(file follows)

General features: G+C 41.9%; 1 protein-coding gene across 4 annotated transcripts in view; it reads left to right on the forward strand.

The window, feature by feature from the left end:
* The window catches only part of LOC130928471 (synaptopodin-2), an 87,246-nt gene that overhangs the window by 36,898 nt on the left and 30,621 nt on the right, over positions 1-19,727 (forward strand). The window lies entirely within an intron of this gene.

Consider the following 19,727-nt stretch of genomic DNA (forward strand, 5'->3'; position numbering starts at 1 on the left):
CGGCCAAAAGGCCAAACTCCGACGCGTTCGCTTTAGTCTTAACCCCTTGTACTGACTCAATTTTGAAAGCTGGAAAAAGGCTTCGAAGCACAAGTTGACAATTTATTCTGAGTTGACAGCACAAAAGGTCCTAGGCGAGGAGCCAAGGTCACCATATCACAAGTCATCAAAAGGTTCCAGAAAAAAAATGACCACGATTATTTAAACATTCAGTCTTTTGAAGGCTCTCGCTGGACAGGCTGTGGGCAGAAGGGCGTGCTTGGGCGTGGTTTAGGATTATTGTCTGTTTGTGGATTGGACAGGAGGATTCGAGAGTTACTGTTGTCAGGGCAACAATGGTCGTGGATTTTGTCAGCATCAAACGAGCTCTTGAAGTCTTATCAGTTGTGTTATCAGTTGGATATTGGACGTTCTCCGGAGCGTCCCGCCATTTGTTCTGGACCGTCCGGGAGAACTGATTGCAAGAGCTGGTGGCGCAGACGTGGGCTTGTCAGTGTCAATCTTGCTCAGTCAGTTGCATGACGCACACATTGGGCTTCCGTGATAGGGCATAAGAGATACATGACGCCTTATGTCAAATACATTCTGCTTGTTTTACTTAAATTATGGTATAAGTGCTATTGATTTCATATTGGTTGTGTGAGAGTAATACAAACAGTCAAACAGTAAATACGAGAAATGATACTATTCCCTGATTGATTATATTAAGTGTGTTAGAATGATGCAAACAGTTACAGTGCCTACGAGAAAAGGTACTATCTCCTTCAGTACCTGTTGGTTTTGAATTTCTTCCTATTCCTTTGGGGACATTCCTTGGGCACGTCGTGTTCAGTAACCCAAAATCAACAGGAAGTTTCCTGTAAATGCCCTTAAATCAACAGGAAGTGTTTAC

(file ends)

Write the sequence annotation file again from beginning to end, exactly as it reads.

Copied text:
General features: G+C 41.9%; 1 protein-coding gene across 4 annotated transcripts in view; it reads left to right on the forward strand.

The window, feature by feature from the left end:
* The window catches only part of LOC130928471 (synaptopodin-2), an 87,246-nt gene that overhangs the window by 36,898 nt on the left and 30,621 nt on the right, over positions 1-19,727 (forward strand). The window lies entirely within an intron of this gene.

Consider the following 19,727-nt stretch of genomic DNA (forward strand, 5'->3'; position numbering starts at 1 on the left):
CGGCCAAAAGGCCAAACTCCGACGCGTTCGCTTTAGTCTTAACCCCTTGTACTGACTCAATTTTGAAAGCTGGAAAAAGGCTTCGAAGCACAAGTTGACAATTTATTCTGAGTTGACAGCACAAAAGGTCCTAGGCGAGGAGCCAAGGTCACCATATCACAAGTCATCAAAAGGTTCCAGAAAAAAAATGACCACGATTATTTAAACATTCAGTCTTTTGAAGGCTCTCGCTGGACAGGCTGTGGGCAGAAGGGCGTGCTTGGGCGTGGTTTAGGATTATTGTCTGTTTGTGGATTGGACAGGAGGATTCGAGAGTTACTGTTGTCAGGGCAACAATGGTCGTGGATTTTGTCAGCATCAAACGAGCTCTTGAAGTCTTATCAGTTGTGTTATCAGTTGGATATTGGACGTTCTCCGGAGCGTCCCGCCATTTGTTCTGGACCGTCCGGGAGAACTGATTGCAAGAGCTGGTGGCGCAGACGTGGGCTTGTCAGTGTCAATCTTGCTCAGTCAGTTGCATGACGCACACATTGGGCTTCCGTGATAGGGCATAAGAGATACATGACGCCTTATGTCAAATACATTCTGCTTGTTTTACTTAAATTATGGTATAAGTGCTATTGATTTCATATTGGTTGTGTGAGAGTAATACAAACAGTCAAACAGTAAATACGAGAAATGATACTATTCCCTGATTGATTATATTAAGTGTGTTAGAATGATGCAAACAGTTACAGTGCCTACGAGAAAAGGTACTATCTCCTTCAGTACCTGTTGGTTTTGAATTTCTTCCTATTCCTTTGGGGACATTCCTTGGGCACGTCGTGTTCAGTAACCCAAAATCAACAGGAAGTTTCCTGTAAATGCCCTTAAATCAACAGGAAGTGTTTAC